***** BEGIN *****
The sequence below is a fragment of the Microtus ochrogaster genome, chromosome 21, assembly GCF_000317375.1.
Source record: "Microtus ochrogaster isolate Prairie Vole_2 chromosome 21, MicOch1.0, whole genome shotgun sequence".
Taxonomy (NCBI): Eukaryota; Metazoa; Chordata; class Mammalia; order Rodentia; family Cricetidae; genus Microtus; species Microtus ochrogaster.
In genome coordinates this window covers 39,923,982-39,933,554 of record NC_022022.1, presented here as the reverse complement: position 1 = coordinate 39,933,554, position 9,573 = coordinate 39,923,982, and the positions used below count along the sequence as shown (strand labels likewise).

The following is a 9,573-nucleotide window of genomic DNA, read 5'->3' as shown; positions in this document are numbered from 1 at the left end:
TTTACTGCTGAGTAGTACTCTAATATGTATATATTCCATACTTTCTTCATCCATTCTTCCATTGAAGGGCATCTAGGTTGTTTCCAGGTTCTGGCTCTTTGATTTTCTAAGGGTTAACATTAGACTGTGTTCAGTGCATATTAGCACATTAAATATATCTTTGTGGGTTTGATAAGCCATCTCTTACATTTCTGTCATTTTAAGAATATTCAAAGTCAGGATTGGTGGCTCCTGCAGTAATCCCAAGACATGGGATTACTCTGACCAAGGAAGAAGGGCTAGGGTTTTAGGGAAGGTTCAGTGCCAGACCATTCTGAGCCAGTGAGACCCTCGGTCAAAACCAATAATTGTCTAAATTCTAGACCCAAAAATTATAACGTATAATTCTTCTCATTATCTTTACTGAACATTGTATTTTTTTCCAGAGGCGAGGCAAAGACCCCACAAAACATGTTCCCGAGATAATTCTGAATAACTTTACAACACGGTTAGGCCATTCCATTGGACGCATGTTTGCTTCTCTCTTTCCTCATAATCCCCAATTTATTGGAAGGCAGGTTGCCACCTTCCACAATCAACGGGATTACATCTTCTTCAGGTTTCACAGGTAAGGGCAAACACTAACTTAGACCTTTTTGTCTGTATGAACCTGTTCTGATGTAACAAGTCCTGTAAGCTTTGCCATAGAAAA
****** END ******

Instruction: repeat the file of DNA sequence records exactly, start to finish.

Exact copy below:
The sequence below is a fragment of the Microtus ochrogaster genome, chromosome 21, assembly GCF_000317375.1.
Source record: "Microtus ochrogaster isolate Prairie Vole_2 chromosome 21, MicOch1.0, whole genome shotgun sequence".
Taxonomy (NCBI): Eukaryota; Metazoa; Chordata; class Mammalia; order Rodentia; family Cricetidae; genus Microtus; species Microtus ochrogaster.
In genome coordinates this window covers 39,923,982-39,933,554 of record NC_022022.1, presented here as the reverse complement: position 1 = coordinate 39,933,554, position 9,573 = coordinate 39,923,982, and the positions used below count along the sequence as shown (strand labels likewise).

The following is a 9,573-nucleotide window of genomic DNA, read 5'->3' as shown; positions in this document are numbered from 1 at the left end:
TTTACTGCTGAGTAGTACTCTAATATGTATATATTCCATACTTTCTTCATCCATTCTTCCATTGAAGGGCATCTAGGTTGTTTCCAGGTTCTGGCTCTTTGATTTTCTAAGGGTTAACATTAGACTGTGTTCAGTGCATATTAGCACATTAAATATATCTTTGTGGGTTTGATAAGCCATCTCTTACATTTCTGTCATTTTAAGAATATTCAAAGTCAGGATTGGTGGCTCCTGCAGTAATCCCAAGACATGGGATTACTCTGACCAAGGAAGAAGGGCTAGGGTTTTAGGGAAGGTTCAGTGCCAGACCATTCTGAGCCAGTGAGACCCTCGGTCAAAACCAATAATTGTCTAAATTCTAGACCCAAAAATTATAACGTATAATTCTTCTCATTATCTTTACTGAACATTGTATTTTTTTCCAGAGGCGAGGCAAAGACCCCACAAAACATGTTCCCGAGATAATTCTGAATAACTTTACAACACGGTTAGGCCATTCCATTGGACGCATGTTTGCTTCTCTCTTTCCTCATAATCCCCAATTTATTGGAAGGCAGGTTGCCACCTTCCACAATCAACGGGATTACATCTTCTTCAGGTTTCACAGGTAAGGGCAAACACTAACTTAGACCTTTTTGTCTGTATGAACCTGTTCTGATGTAACAAGTCCTGTAAGCTTTGCCATAGAAAA